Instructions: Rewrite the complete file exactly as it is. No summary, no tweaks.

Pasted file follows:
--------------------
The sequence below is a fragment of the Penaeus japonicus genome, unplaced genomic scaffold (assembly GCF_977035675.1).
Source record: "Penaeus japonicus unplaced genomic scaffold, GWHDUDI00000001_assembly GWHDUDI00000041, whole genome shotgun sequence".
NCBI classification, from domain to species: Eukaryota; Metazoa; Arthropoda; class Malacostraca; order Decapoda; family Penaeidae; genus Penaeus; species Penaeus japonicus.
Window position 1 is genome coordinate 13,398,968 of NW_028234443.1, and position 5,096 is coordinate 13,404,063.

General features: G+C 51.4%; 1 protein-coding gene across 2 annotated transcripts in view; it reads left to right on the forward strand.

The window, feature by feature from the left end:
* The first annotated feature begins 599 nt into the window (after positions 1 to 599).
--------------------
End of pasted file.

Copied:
The sequence below is a fragment of the Penaeus japonicus genome, unplaced genomic scaffold (assembly GCF_977035675.1).
Source record: "Penaeus japonicus unplaced genomic scaffold, GWHDUDI00000001_assembly GWHDUDI00000041, whole genome shotgun sequence".
NCBI classification, from domain to species: Eukaryota; Metazoa; Arthropoda; class Malacostraca; order Decapoda; family Penaeidae; genus Penaeus; species Penaeus japonicus.
Window position 1 is genome coordinate 13,398,968 of NW_028234443.1, and position 5,096 is coordinate 13,404,063.

General features: G+C 51.4%; 1 protein-coding gene across 2 annotated transcripts in view; it reads left to right on the forward strand.

The window, feature by feature from the left end:
* The first annotated feature begins 599 nt into the window (after positions 1 to 599).